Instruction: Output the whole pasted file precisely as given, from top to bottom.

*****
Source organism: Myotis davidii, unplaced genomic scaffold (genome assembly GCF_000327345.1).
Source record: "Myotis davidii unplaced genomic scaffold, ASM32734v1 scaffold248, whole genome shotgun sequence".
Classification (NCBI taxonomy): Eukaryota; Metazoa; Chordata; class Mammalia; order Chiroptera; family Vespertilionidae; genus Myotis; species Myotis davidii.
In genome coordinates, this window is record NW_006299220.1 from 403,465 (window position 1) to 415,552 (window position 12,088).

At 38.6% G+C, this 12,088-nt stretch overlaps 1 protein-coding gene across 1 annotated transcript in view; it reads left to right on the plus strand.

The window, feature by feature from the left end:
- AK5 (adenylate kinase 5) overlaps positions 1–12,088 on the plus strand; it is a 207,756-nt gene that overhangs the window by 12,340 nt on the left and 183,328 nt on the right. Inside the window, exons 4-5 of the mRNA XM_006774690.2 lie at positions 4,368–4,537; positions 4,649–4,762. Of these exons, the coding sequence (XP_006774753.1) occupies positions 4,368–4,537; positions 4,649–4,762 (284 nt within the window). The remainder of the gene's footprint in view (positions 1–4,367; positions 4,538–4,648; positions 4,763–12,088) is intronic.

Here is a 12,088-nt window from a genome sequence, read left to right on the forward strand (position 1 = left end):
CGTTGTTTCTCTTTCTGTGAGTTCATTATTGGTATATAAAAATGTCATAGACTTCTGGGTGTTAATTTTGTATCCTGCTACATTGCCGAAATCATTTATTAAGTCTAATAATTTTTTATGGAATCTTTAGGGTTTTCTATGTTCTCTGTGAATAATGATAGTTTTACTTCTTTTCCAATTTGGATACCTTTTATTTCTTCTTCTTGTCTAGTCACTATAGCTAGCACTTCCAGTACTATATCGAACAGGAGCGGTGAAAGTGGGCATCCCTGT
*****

Source organism: Myotis davidii, unplaced genomic scaffold (genome assembly GCF_000327345.1).
Source record: "Myotis davidii unplaced genomic scaffold, ASM32734v1 scaffold248, whole genome shotgun sequence".
Classification (NCBI taxonomy): Eukaryota; Metazoa; Chordata; class Mammalia; order Chiroptera; family Vespertilionidae; genus Myotis; species Myotis davidii.
In genome coordinates, this window is record NW_006299220.1 from 403,465 (window position 1) to 415,552 (window position 12,088).

At 38.6% G+C, this 12,088-nt stretch overlaps 1 protein-coding gene across 1 annotated transcript in view; it reads left to right on the plus strand.

The window, feature by feature from the left end:
- AK5 (adenylate kinase 5) overlaps positions 1–12,088 on the plus strand; it is a 207,756-nt gene that overhangs the window by 12,340 nt on the left and 183,328 nt on the right. Inside the window, exons 4-5 of the mRNA XM_006774690.2 lie at positions 4,368–4,537; positions 4,649–4,762. Of these exons, the coding sequence (XP_006774753.1) occupies positions 4,368–4,537; positions 4,649–4,762 (284 nt within the window). The remainder of the gene's footprint in view (positions 1–4,367; positions 4,538–4,648; positions 4,763–12,088) is intronic.

Here is a 12,088-nt window from a genome sequence, read left to right on the forward strand (position 1 = left end):
CGTTGTTTCTCTTTCTGTGAGTTCATTATTGGTATATAAAAATGTCATAGACTTCTGGGTGTTAATTTTGTATCCTGCTACATTGCCGAAATCATTTATTAAGTCTAATAATTTTTTATGGAATCTTTAGGGTTTTCTATGTTCTCTGTGAATAATGATAGTTTTACTTCTTTTCCAATTTGGATACCTTTTATTTCTTCTTCTTGTCTAGTCACTATAGCTAGCACTTCCAGTACTATATCGAACAGGAGCGGTGAAAGTGGGCATCCCTGT